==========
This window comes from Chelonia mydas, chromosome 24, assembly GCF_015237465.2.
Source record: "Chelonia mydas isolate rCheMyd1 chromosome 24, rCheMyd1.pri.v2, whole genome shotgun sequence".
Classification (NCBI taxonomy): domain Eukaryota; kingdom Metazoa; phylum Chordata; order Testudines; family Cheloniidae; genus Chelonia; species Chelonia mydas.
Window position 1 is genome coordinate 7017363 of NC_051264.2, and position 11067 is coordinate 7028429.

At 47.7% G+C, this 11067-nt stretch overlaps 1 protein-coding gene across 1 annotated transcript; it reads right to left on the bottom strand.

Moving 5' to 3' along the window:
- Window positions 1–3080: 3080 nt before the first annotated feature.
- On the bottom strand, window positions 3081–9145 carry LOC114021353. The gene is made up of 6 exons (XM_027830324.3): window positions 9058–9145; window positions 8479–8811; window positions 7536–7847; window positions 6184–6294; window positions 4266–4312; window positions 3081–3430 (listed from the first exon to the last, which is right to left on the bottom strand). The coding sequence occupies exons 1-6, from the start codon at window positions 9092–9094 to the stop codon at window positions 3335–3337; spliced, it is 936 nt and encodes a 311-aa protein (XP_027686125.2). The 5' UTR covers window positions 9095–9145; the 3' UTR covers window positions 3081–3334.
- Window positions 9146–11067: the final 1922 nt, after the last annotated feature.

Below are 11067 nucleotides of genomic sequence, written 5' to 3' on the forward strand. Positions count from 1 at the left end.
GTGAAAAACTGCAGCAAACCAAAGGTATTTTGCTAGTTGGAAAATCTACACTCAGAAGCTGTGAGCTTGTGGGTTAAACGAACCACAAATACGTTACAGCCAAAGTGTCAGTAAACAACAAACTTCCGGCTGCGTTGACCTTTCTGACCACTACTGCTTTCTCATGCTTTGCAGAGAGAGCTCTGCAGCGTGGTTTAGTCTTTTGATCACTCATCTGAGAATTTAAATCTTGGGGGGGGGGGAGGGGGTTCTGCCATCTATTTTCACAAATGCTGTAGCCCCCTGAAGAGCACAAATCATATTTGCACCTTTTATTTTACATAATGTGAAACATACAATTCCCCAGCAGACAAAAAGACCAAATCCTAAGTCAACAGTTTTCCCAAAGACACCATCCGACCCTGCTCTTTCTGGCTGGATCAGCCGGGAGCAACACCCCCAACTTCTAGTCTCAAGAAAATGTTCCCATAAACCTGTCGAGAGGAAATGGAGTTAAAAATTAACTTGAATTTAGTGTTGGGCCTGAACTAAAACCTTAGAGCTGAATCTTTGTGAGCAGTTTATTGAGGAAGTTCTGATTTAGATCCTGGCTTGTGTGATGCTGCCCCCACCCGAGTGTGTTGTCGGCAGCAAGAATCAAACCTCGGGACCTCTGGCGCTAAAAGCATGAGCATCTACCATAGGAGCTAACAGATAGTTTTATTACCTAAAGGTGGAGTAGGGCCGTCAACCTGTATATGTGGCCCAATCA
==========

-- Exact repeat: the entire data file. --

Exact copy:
This window comes from Chelonia mydas, chromosome 24, assembly GCF_015237465.2.
Source record: "Chelonia mydas isolate rCheMyd1 chromosome 24, rCheMyd1.pri.v2, whole genome shotgun sequence".
Classification (NCBI taxonomy): domain Eukaryota; kingdom Metazoa; phylum Chordata; order Testudines; family Cheloniidae; genus Chelonia; species Chelonia mydas.
Window position 1 is genome coordinate 7017363 of NC_051264.2, and position 11067 is coordinate 7028429.

At 47.7% G+C, this 11067-nt stretch overlaps 1 protein-coding gene across 1 annotated transcript; it reads right to left on the bottom strand.

Moving 5' to 3' along the window:
- Window positions 1–3080: 3080 nt before the first annotated feature.
- On the bottom strand, window positions 3081–9145 carry LOC114021353. The gene is made up of 6 exons (XM_027830324.3): window positions 9058–9145; window positions 8479–8811; window positions 7536–7847; window positions 6184–6294; window positions 4266–4312; window positions 3081–3430 (listed from the first exon to the last, which is right to left on the bottom strand). The coding sequence occupies exons 1-6, from the start codon at window positions 9092–9094 to the stop codon at window positions 3335–3337; spliced, it is 936 nt and encodes a 311-aa protein (XP_027686125.2). The 5' UTR covers window positions 9095–9145; the 3' UTR covers window positions 3081–3334.
- Window positions 9146–11067: the final 1922 nt, after the last annotated feature.

Below are 11067 nucleotides of genomic sequence, written 5' to 3' on the forward strand. Positions count from 1 at the left end.
GTGAAAAACTGCAGCAAACCAAAGGTATTTTGCTAGTTGGAAAATCTACACTCAGAAGCTGTGAGCTTGTGGGTTAAACGAACCACAAATACGTTACAGCCAAAGTGTCAGTAAACAACAAACTTCCGGCTGCGTTGACCTTTCTGACCACTACTGCTTTCTCATGCTTTGCAGAGAGAGCTCTGCAGCGTGGTTTAGTCTTTTGATCACTCATCTGAGAATTTAAATCTTGGGGGGGGGGGAGGGGGTTCTGCCATCTATTTTCACAAATGCTGTAGCCCCCTGAAGAGCACAAATCATATTTGCACCTTTTATTTTACATAATGTGAAACATACAATTCCCCAGCAGACAAAAAGACCAAATCCTAAGTCAACAGTTTTCCCAAAGACACCATCCGACCCTGCTCTTTCTGGCTGGATCAGCCGGGAGCAACACCCCCAACTTCTAGTCTCAAGAAAATGTTCCCATAAACCTGTCGAGAGGAAATGGAGTTAAAAATTAACTTGAATTTAGTGTTGGGCCTGAACTAAAACCTTAGAGCTGAATCTTTGTGAGCAGTTTATTGAGGAAGTTCTGATTTAGATCCTGGCTTGTGTGATGCTGCCCCCACCCGAGTGTGTTGTCGGCAGCAAGAATCAAACCTCGGGACCTCTGGCGCTAAAAGCATGAGCATCTACCATAGGAGCTAACAGATAGTTTTATTACCTAAAGGTGGAGTAGGGCCGTCAACCTGTATATGTGGCCCAATCA